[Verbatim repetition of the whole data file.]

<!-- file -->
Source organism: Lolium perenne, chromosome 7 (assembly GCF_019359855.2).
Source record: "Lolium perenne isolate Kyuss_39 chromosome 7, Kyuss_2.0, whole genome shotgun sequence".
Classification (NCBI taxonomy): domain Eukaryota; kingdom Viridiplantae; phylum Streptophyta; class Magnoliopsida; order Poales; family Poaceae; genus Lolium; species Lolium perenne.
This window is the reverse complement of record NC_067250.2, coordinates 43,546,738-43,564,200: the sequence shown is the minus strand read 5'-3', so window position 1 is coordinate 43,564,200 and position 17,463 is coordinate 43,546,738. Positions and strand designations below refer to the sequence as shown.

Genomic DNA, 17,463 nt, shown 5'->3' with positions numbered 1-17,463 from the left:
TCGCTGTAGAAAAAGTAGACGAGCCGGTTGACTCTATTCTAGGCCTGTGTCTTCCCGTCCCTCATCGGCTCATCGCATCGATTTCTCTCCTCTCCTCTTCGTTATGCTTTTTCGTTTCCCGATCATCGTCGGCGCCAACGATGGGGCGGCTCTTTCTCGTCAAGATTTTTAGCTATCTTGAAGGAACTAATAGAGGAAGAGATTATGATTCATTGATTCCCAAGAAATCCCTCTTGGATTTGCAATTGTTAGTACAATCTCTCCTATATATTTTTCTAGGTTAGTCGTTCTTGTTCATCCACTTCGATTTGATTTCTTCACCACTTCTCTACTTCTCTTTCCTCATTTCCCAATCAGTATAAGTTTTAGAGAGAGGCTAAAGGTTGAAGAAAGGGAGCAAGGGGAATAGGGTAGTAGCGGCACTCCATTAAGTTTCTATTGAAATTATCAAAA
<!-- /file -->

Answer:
Source organism: Lolium perenne, chromosome 7 (assembly GCF_019359855.2).
Source record: "Lolium perenne isolate Kyuss_39 chromosome 7, Kyuss_2.0, whole genome shotgun sequence".
Classification (NCBI taxonomy): domain Eukaryota; kingdom Viridiplantae; phylum Streptophyta; class Magnoliopsida; order Poales; family Poaceae; genus Lolium; species Lolium perenne.
This window is the reverse complement of record NC_067250.2, coordinates 43,546,738-43,564,200: the sequence shown is the minus strand read 5'-3', so window position 1 is coordinate 43,564,200 and position 17,463 is coordinate 43,546,738. Positions and strand designations below refer to the sequence as shown.

Genomic DNA, 17,463 nt, shown 5'->3' with positions numbered 1-17,463 from the left:
TCGCTGTAGAAAAAGTAGACGAGCCGGTTGACTCTATTCTAGGCCTGTGTCTTCCCGTCCCTCATCGGCTCATCGCATCGATTTCTCTCCTCTCCTCTTCGTTATGCTTTTTCGTTTCCCGATCATCGTCGGCGCCAACGATGGGGCGGCTCTTTCTCGTCAAGATTTTTAGCTATCTTGAAGGAACTAATAGAGGAAGAGATTATGATTCATTGATTCCCAAGAAATCCCTCTTGGATTTGCAATTGTTAGTACAATCTCTCCTATATATTTTTCTAGGTTAGTCGTTCTTGTTCATCCACTTCGATTTGATTTCTTCACCACTTCTCTACTTCTCTTTCCTCATTTCCCAATCAGTATAAGTTTTAGAGAGAGGCTAAAGGTTGAAGAAAGGGAGCAAGGGGAATAGGGTAGTAGCGGCACTCCATTAAGTTTCTATTGAAATTATCAAAA